Chester’s archaeology students get to learn about the past, how to investigate the past, but how to debate and interpret the past using material evidence. Integral to these pursuits, they also get to appreciate and tackle public archaeology’s many faces. They debate the politics and public aspects of archaeological research, but also how to engage the public with archaeological evidence and issues. To this end, for third-year module ‘HI6001 Archaeology and Contemporary Society’ students organised and presented their own free, public day-conference on 6 April 2017.
This was the second-ever University of Chester Student Archaeology Conference following on from the successful first public day conference Dead Relevant in April 2016.
While last year the focus was mortuary archaeology, this year the emphasis turned to public engagement with communities. Therefore, the students addressed the theme ‘Archaeo-Engage: Engaging Communities in Archaeology’. With guidance, the 13 students had to organise and publicise the conference, including designing their own logo, setting up social media accounts, setting up a blog and creating their own logo. They had to liaise with the venue – the Grosvenor Museum, Chester – and with guest speakers (see below). They also were expected to identify and research their own topic and offer a presentation at this public, free day confereence.
The students had to organise the day, acting as greeters and five of the students chaired the panels and guest speakers. They brought the biscuits too!
This year, 13 students gave presentations on different dimensions of public archaeology from the archaeological and heritage themes in video games and the virtual reality interfaces being developed for heritage applications, to the archaeology of homelessness and the portrayal of archaeologists in television.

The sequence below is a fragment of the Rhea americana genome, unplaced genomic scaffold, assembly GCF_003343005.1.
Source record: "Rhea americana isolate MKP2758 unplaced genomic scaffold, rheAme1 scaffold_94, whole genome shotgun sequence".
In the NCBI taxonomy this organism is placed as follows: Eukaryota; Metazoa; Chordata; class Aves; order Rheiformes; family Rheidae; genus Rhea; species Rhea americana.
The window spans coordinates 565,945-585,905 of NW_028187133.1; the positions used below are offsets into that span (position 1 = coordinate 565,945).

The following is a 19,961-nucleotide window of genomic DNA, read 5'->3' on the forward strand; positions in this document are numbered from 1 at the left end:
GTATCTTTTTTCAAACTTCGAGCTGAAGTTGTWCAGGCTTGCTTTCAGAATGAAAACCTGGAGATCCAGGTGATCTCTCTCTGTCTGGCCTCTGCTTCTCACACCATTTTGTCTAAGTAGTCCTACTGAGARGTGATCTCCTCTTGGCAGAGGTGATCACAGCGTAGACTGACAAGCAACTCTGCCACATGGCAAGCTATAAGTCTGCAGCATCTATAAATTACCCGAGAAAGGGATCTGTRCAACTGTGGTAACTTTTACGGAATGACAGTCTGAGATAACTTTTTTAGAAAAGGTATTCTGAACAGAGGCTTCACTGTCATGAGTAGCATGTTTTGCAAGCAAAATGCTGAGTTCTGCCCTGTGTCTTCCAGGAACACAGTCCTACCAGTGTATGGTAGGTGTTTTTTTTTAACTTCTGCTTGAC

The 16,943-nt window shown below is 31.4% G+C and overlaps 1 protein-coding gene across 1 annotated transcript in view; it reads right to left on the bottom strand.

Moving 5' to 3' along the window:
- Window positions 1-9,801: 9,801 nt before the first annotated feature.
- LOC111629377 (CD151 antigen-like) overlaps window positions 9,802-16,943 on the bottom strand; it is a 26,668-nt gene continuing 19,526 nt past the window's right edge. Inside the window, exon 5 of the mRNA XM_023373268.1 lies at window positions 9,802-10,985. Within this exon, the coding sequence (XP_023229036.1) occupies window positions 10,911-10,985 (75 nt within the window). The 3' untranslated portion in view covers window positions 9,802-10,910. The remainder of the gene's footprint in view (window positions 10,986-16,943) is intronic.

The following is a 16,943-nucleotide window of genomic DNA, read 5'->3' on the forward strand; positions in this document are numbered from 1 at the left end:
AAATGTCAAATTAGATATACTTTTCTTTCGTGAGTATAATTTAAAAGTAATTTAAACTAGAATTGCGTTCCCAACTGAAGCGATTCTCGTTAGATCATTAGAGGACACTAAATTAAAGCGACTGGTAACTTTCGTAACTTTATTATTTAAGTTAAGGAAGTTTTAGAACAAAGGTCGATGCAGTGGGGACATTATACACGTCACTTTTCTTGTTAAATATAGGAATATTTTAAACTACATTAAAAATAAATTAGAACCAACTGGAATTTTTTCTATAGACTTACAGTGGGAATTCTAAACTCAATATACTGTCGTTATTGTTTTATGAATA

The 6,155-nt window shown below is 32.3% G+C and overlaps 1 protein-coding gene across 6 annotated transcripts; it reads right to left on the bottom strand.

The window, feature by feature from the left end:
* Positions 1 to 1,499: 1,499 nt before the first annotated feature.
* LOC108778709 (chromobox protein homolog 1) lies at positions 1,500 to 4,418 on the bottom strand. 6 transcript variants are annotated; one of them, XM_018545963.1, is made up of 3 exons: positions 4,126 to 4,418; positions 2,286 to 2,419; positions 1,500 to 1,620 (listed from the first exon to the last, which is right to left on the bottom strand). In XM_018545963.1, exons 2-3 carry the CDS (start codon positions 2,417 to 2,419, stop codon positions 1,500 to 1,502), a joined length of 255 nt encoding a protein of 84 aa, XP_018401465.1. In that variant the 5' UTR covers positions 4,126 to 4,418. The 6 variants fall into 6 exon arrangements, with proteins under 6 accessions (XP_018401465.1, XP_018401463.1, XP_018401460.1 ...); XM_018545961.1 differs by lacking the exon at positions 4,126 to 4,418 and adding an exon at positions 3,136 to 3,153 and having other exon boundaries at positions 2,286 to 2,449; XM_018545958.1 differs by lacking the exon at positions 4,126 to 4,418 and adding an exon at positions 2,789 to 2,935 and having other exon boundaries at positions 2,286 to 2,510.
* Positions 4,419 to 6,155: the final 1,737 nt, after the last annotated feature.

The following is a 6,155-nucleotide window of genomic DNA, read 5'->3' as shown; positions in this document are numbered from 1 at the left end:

The conference is a formative element leading to a summative assignment for studenets taking HI6001 addressing the question: ‘What is the future of archaeological engagements with communities?’ I’m looking forward to reading the student essays, enhanced and revised following reflection on the issues raised by each other, the audience, the guest speakers, and further research following their conference presentations.
The modes of delivery varied considerably and this was a really distinctive aspect of the day. Eight students gave talks supported by Powerpoint, one presented a poster and explained its contents, another presented a vlog and one a podcast. There were also two students presenting via installations: one created drawings of archaeological contexts, one creating a Playmobil museum. You can learn more about the conference here.
In addition, we had two superb guest speakers – Dr Lorna Richardson of Umea University, Sweden, and Dr Mike Heyworth, Director of the CBA – both of whom offered different perspectives on the future of public archaeology.
For instance, Aaron Clarke’s talk addressed a Playmobil museum, including the display of human remains. Meanwhile Jonathan Felgate discussed the rise of citizen science in the context of long-term ‘amateur’ involvement in archaeology since before archaeology as a discipline existed, including barrow-digging. Hannah Proctor’s paper focused specifically on the challenges faced in reconstructing early medieval graves by artists in museums and publications.
Because the students still have to write up their papers for submission as assessed coursework, I won’t discuss their content any further here, but to shout out congratulations on all the students for being a credit to the Department, the University, and showing their rich potential as future archaeologists and heritage professionals.
Along the way, postgraduate students Abbie, Brian and Gary helped them achieve this conference, and my colleagues Caroline and Amy were key to supporting their learning and addressing key debates during the module.
In short, Archaeo-Engage was a top conference and an important one for driving forward new ideas for how archaeologists engage communities.